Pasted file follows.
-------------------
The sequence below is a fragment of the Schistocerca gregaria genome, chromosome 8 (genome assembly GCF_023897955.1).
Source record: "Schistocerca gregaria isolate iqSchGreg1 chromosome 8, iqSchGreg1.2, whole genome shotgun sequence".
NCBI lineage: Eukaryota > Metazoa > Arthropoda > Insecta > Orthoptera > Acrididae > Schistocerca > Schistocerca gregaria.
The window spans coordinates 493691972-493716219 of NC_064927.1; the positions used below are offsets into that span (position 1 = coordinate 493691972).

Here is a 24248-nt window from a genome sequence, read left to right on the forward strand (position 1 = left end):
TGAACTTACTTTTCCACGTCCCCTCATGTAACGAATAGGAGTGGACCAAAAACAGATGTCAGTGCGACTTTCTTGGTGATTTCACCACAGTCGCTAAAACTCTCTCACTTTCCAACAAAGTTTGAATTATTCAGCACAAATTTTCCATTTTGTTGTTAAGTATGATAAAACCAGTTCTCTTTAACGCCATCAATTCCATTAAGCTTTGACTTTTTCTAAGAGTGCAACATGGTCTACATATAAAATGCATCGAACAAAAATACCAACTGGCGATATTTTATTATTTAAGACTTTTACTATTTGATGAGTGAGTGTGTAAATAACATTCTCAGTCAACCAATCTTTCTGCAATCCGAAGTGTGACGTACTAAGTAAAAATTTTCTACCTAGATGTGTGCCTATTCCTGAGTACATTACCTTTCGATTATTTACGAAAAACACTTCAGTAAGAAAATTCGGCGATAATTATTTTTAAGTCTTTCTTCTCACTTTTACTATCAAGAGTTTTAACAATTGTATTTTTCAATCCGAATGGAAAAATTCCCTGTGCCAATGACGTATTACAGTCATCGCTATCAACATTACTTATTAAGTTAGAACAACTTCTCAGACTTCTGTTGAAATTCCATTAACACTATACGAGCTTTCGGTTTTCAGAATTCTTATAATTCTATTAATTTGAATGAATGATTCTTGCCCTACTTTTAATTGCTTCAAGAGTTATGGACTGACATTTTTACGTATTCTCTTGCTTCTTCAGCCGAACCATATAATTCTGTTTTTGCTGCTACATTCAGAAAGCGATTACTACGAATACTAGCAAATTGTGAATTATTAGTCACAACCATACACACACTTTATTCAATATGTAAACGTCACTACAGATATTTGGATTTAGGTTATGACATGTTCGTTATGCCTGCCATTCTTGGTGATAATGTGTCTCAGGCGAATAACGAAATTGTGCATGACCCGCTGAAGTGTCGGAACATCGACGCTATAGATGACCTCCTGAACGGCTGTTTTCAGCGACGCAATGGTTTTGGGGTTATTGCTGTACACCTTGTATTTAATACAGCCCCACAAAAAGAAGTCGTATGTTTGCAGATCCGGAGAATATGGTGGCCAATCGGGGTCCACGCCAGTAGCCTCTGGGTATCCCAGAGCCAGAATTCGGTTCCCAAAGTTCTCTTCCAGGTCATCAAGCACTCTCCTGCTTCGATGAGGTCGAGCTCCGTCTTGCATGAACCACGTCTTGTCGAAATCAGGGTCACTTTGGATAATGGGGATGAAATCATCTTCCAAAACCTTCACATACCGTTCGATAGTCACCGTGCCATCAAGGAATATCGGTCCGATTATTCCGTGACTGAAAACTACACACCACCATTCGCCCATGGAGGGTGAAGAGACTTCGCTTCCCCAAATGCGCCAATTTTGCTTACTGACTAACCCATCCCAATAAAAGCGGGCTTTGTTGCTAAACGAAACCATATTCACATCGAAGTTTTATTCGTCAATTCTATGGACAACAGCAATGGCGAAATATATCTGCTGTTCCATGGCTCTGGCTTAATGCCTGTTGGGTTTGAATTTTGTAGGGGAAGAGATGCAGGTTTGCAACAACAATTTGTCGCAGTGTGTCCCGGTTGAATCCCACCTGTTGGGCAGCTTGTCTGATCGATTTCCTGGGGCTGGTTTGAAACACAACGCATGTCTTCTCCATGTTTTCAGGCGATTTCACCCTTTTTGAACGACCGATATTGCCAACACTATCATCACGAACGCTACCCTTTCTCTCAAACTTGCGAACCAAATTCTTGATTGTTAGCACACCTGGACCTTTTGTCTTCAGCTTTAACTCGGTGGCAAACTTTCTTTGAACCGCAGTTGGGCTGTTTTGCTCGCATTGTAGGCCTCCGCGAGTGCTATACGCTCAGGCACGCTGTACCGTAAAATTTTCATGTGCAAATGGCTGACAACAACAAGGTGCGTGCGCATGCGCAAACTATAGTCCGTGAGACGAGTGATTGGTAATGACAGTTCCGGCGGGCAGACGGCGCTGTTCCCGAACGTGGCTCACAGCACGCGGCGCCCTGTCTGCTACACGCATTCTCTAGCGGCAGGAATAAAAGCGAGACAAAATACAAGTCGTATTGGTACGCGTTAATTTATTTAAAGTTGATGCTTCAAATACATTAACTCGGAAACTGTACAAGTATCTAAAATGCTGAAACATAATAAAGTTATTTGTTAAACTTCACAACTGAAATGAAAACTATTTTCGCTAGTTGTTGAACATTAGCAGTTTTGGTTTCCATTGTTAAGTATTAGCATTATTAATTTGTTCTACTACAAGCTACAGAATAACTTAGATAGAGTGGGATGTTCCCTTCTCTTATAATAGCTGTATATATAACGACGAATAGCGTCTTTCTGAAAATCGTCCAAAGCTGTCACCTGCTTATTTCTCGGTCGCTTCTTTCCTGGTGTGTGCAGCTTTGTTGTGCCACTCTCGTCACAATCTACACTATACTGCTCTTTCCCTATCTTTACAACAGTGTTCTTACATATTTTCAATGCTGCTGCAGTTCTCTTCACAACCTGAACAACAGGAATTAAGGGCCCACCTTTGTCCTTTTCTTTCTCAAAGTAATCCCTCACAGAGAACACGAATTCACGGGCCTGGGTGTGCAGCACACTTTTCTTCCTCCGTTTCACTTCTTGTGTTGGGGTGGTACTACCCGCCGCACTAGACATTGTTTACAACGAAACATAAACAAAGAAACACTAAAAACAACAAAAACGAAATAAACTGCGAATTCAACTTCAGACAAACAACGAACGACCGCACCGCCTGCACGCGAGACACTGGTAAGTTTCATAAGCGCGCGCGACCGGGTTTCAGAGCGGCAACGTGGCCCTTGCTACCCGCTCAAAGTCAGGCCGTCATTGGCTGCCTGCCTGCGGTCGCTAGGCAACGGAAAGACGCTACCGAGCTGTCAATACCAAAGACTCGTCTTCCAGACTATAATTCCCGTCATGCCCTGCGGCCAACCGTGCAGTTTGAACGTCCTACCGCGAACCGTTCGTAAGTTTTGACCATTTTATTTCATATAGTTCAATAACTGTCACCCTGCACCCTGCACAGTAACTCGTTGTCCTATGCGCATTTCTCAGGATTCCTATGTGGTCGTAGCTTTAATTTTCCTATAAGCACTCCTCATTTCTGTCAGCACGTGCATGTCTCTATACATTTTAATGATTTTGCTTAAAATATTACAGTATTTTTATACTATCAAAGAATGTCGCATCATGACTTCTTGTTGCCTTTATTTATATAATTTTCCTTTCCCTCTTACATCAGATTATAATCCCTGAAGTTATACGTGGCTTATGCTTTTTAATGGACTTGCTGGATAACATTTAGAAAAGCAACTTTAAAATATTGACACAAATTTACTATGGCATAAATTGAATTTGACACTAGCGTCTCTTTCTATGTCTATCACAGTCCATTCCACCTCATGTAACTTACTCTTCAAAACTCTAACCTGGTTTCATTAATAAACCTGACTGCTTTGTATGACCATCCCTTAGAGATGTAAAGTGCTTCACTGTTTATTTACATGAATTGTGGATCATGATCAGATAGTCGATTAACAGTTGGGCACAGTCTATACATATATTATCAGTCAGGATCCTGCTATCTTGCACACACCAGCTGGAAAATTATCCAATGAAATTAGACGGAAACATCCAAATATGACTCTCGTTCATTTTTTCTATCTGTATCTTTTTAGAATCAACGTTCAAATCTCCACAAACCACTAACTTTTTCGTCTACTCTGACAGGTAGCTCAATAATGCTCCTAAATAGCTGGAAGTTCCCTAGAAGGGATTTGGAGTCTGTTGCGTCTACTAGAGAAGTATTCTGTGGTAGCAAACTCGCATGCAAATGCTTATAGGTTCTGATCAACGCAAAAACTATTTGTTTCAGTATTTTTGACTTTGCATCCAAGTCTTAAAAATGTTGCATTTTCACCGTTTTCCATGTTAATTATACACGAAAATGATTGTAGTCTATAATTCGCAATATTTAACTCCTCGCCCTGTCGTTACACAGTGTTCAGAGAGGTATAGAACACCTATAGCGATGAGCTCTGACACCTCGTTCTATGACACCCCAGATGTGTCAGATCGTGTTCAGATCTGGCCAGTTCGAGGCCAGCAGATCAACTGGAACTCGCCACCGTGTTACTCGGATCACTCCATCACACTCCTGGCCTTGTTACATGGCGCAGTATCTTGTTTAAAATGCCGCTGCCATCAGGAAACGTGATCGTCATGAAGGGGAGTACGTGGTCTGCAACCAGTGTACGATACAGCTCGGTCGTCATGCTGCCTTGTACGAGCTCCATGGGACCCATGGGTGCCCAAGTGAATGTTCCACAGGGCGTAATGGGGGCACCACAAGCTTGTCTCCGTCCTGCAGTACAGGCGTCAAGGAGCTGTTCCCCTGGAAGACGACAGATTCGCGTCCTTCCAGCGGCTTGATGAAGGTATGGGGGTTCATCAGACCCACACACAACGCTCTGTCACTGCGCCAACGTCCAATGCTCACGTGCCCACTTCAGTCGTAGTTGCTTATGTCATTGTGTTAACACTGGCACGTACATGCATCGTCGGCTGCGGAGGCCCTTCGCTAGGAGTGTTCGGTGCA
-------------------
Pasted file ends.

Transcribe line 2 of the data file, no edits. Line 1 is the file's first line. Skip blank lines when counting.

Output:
Source record: "Schistocerca gregaria isolate iqSchGreg1 chromosome 8, iqSchGreg1.2, whole genome shotgun sequence".